Breaking Down Team Canada’s WJC Roster

The holiday season has arrived, and hockey’s World Junior Championships, one of the most anticipated events of the year, are quickly approaching. 

On December 3rd, Canada’s preliminary roster was released. 

A few days later, I tweeted out my lines for Canada at the WJC. Keep in mind that these aren’t a projection of what Canada’s lines will be, but the lineup that I would run if I were in charge. I expect that Canada’s brass will lean towards older, more experienced players for their final lineup, whereas I favoured younger, more skilled prospects.

Let’s go over the players featured in my lineup.


Maxime Comtois (LW)

It looked like Comtois was going to stick in the NHL after he played his 10th game with the Anaheim Ducks this season, burning a year of his contract. However, the Ducks seemed to change their mind, returning Comtois to the Drummondville Voltigeurs, his QMJHL team.

Comtois had 7 points in 10 games for the Ducks, and 1 point in 4 AHL games. Since being returned to the QMJHL, he has recorded three points through two games.

The winger is an effective power winger with an edge to his game. He can fulfill that “agitator” role, and toes the line between clean and dirty play. Often, he finds himself on the “dirty” side.

Comtois will be a no-brainer choice for the final roster, and will play a key role for Canada at the tournament. He projects to slot in on the left wing somewhere in the top six, and is a very legitimate candidate for a spot on the first line.

Cody Glass (C)

The 6th overall pick of the Vegas Golden Knights in 2017, Glass is an intelligent two-way centre that will be very important for Canada at the WJC. The prime candidate for the centre spot on Canada’s top line, Glass could be the team’s most crucial player over the tournament. 

The impact he’s capable of is profound— there isn’t a single area of the ice where Glass doesn’t excel. He’s defensively responsible, he’s a transition beast, and his creativity and intelligence in the offensive zone has a positive effect on everyone of his teammates on the ice with him. Expect him to be leaned on heavily for Team Canada across all situations.

Nick Suzuki (C/RW)

Suzuki can play centre, but it’s expected that he’ll suit up on the right wing for Canada at the World Juniors. A smart, dynamic forward, Suzuki is strong on the puck, excellent in tight, and a creative and intelligent playmaker.

I see a pretty natural fit for him on the top line with Cody Glass, where the two could form a dangerous duo. Both are very intelligent, and could mesh well in that way.

This season, Suzuki has totaled 41 points over 27 games with the Owen Sound Attack of the OHL.

Alex Formenton (LW)

Formenton got 9 games with the Ottawa Senators at the beginning of the season, but with just one point in that time, he failed to prove that he was worth keeping for that year. He was returned to the London Knights of the OHL, where he’s gotten off to a solid start with 14 points in 11 games.

Formenton, a fast and shifty winger, made his speed known at last year’s WJC, where he was an incredibly dangerous threat off the rush all tournament. He ended up with 4 points over 7 games.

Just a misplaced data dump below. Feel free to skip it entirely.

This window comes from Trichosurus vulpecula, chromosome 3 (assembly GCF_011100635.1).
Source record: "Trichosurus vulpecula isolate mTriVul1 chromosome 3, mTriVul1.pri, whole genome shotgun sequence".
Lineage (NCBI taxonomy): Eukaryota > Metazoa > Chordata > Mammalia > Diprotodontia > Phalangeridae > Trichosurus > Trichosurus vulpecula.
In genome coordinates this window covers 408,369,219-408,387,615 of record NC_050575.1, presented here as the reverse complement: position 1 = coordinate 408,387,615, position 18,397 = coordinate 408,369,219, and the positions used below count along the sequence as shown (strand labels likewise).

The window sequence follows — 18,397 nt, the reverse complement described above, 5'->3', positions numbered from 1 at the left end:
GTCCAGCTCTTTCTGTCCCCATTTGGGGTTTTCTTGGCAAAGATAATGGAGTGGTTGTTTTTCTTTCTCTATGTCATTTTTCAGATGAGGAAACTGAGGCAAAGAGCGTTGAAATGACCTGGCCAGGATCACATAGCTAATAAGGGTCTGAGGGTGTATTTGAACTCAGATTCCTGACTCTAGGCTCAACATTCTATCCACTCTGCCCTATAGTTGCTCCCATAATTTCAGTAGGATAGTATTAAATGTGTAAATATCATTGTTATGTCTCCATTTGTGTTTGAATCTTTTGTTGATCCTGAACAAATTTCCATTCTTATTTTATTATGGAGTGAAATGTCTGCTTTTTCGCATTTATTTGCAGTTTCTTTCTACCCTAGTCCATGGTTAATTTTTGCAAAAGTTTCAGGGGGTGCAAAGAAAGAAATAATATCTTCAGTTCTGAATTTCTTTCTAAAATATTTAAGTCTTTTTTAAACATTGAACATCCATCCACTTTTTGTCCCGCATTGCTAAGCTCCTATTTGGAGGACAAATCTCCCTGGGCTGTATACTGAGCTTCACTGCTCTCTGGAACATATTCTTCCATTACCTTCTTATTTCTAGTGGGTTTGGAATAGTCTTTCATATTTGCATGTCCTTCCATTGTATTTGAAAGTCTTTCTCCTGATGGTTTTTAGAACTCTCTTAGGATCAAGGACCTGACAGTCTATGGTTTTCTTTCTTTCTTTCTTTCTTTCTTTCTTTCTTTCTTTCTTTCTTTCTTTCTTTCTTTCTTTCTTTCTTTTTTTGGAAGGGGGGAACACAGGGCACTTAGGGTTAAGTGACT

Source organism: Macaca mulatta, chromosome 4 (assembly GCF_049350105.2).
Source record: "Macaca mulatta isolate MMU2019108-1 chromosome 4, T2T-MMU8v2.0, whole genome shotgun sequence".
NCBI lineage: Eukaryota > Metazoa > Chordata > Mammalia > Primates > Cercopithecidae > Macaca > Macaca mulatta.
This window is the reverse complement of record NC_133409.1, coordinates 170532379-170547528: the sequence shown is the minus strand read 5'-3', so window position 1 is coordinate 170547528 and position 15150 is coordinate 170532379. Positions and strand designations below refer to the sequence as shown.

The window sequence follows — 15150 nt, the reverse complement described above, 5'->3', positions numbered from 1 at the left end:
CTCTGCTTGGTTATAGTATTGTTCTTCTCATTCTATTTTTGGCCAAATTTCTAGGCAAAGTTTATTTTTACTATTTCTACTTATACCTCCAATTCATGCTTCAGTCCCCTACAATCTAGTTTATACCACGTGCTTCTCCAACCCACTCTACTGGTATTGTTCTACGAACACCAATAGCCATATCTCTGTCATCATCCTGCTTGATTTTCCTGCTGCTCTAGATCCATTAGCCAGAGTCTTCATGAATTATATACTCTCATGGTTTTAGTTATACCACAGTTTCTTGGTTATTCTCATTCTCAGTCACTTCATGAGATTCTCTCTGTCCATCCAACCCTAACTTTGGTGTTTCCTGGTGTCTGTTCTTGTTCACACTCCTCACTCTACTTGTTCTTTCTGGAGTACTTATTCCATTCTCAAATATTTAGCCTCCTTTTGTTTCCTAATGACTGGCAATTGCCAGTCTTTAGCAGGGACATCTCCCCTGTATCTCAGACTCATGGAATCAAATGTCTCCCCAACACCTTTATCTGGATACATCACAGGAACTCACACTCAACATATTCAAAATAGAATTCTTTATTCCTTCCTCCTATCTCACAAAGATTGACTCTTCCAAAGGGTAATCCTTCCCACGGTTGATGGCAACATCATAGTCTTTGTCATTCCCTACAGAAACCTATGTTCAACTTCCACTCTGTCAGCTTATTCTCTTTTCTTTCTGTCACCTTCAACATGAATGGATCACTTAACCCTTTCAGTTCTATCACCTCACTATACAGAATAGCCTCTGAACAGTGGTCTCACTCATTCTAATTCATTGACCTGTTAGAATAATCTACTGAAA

This year, Formenton will play a more important role, projected to slot into the top six for Canada. His ability to wear down opposing players with his quickness should be on display.

Gabriel Vilardi (C)

Expected to anchor Canada’s second line, which has the potential to be even more dangerous than their first, Vilardi will bring experience and pro-level skill to the team. 

A dynamic, well-rounded centre, Vilardi has outstanding puck skills, great vision, and excellent skill in the dirty areas. Vilardi likes to operate from below the goal line, where he’s able to cycle the puck at a high level.

His line should be able to rack up significant time in the opponent’s zone, keeping the puck deep and the opponent hemmed in their own zone.

Owen Tippett (RW)

If I had to choose one Canadian player that could explode and just destroy this tournament, Owen Tippett would be that pick. A goal-scoring machine, Tippett is quick, an excellent forechecker, and an incredible shooter. Armed with a heavy shot and a quick release, Tippett has been scoring just under a goal-per-game for the Mississauga Steelheads this season.

Tippett and Vilardi should work well together, forming another potentially dominant duo for Canada. 

Alexis Lafrenière (LW)

A superprospect, and projected first overall pick in the 2020 NHL Draft, Lafrenière will be the only player from his age group to play for Canada at the tournament.

He probably won’t play much of a role for Canada— even Connor McDavid couldn’t earn a feature role for the team in his D-1 season, but honestly, he probably deserves to. Lafrenière has 49 points in 29 games so far this season, and is probably already on the verge of NHL-readiness.

Morgan Frost (C)

Last year, Frost was, in my books, the most impactful player in the OHL. This year, he’s gotten off to a bit of a slower start, but the tools that made him so good last season are still very much present. 

Frost has game-changing ability, and is expected to drive a third line that could be every bit as dangerous as the two before it. 

Barrett Hayton (C)

Hayton, the fifth overall pick in 2018, has 33 points in 20 games so far for the Sault Ste. Marie Greyhounds of the OHL. Given a larger role by the Greyhounds, Hayton has flourished, improving vastly over his 60 points in 63 games last season.